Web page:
The Instagram API doesn’t quite allow scheduling just yet, which means you cannot schedule posts directly on Instagram. To post consistently with Instagram, we schedule Instagram reminders in Buffer (our Instagram marketing software). Here’s how it works:
Find, edit, and upload a beautiful picture to Buffer. Add a caption with hashtags, mentions, and emoji. Schedule for the ideal time.
Receive a push notification on our phone at the scheduled time.
Open the notification, select Open in Instagram, and preview the post.
Make any final edits (filters, geolocation) and share from the Instagram app.
Buffer for Instagram works by adding a post through Buffer and having a reminder pop up on a user’s phone when it’s time to send it out.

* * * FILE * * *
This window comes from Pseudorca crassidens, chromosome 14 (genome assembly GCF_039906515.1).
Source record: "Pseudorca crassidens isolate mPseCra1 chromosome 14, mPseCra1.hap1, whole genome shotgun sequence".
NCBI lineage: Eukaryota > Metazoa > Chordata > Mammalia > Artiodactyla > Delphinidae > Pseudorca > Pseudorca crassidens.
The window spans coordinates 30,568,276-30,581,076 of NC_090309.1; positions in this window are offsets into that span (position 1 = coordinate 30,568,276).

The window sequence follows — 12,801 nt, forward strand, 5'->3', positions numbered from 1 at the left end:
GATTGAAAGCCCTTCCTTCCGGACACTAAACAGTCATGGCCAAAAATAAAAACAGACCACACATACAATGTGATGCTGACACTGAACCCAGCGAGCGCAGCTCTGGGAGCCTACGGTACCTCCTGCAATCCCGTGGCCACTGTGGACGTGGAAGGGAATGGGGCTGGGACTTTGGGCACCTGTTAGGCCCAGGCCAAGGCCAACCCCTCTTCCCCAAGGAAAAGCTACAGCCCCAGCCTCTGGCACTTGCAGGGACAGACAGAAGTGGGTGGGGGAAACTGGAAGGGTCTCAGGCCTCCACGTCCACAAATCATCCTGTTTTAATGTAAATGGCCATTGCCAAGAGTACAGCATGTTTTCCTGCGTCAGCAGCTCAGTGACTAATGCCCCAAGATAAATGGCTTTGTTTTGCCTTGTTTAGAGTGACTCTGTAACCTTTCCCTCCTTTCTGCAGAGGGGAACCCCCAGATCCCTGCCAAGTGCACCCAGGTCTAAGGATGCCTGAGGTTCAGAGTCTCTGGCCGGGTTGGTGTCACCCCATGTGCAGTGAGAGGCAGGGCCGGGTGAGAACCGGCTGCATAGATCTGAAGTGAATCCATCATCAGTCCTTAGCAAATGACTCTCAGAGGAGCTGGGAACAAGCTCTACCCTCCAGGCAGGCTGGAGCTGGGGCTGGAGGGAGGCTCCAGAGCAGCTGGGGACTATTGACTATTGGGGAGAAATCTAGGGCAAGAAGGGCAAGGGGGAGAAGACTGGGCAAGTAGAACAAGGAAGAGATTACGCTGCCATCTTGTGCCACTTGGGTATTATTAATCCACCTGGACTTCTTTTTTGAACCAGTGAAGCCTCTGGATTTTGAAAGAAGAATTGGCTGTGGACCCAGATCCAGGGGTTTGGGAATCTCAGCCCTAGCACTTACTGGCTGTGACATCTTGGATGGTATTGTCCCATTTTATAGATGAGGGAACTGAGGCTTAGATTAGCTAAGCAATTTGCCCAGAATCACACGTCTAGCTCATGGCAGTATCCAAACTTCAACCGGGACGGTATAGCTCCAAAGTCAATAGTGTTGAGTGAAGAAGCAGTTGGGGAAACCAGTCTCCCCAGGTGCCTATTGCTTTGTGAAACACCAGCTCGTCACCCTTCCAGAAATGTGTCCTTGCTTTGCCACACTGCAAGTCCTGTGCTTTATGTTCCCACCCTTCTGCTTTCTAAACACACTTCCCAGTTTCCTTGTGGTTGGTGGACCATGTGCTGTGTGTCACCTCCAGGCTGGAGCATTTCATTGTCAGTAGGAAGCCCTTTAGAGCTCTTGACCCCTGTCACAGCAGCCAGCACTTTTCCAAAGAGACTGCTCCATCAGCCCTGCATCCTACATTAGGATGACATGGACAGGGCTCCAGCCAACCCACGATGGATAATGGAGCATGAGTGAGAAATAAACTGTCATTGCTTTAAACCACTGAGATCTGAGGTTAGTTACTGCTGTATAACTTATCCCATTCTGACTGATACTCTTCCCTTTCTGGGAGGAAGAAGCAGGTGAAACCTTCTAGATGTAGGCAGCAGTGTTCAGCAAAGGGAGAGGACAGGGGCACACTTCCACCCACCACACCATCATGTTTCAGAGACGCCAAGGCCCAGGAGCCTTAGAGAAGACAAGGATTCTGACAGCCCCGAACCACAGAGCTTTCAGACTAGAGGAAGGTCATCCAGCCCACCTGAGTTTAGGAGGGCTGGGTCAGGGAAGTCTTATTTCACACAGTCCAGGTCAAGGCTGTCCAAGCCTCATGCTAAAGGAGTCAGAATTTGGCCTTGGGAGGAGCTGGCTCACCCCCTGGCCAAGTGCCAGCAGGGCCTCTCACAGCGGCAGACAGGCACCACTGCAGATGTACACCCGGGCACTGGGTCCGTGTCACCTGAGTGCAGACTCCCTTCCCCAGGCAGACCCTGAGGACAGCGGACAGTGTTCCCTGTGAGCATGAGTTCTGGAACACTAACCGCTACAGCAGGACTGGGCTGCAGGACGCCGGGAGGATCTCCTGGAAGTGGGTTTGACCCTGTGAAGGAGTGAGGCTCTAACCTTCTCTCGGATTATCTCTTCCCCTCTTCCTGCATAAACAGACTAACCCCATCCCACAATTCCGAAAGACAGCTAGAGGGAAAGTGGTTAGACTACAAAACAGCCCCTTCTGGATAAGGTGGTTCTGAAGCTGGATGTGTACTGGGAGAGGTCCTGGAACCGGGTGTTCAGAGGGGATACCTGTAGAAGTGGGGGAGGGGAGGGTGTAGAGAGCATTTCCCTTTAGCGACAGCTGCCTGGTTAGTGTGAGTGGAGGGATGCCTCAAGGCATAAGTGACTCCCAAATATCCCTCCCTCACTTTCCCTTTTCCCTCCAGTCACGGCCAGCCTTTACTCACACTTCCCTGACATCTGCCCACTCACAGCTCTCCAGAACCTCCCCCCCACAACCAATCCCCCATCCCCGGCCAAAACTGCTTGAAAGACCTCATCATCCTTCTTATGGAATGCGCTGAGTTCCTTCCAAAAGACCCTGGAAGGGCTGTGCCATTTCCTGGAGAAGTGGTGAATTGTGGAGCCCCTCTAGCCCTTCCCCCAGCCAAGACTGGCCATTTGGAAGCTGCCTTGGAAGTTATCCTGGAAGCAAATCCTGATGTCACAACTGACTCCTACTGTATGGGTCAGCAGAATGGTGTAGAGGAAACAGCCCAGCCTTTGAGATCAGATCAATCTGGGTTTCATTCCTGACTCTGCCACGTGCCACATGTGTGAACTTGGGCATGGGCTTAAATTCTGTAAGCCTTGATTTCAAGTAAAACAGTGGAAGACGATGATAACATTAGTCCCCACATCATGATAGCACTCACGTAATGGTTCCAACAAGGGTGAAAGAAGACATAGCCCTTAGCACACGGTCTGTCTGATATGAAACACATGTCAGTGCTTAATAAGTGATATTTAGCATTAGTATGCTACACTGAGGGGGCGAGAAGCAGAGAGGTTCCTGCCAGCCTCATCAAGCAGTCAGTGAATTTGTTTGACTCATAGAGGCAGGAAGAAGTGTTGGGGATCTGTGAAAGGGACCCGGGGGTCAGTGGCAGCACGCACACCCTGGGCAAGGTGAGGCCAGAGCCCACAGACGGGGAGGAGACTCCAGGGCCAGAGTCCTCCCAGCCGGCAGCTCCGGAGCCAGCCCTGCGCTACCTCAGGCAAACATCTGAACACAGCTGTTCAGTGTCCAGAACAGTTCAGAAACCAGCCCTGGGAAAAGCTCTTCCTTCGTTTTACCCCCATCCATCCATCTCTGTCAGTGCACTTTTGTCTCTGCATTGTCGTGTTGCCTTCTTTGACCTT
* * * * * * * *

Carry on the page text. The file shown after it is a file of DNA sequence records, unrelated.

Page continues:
3 tips to help increase your growth and engagement
1. Embrace user generated content
Instagram users provide a wealth of potential content for your business. Curating content from your followers can help you to build a vibrant and engaged community and user generated content can also incentivize your audience to share their own creative ways of interacting with your products, services or company.
Must read: Learn how we used user generated content to grow our Instagram audience by 60%
In under 3 months, we grew our Instagram account by 60% – 5,850 to 9,400 followers. A large percentage of this growth was down to user generated content and in this post, Brian shares our exact strategy.
2. Include some faces in your posts to boost engagement
A study from Georgia Tech looked at 1.1 million random Instagram pictures and discovered these two really interesting bits of information. Pictures with faces get:
38% more likes
32% more comments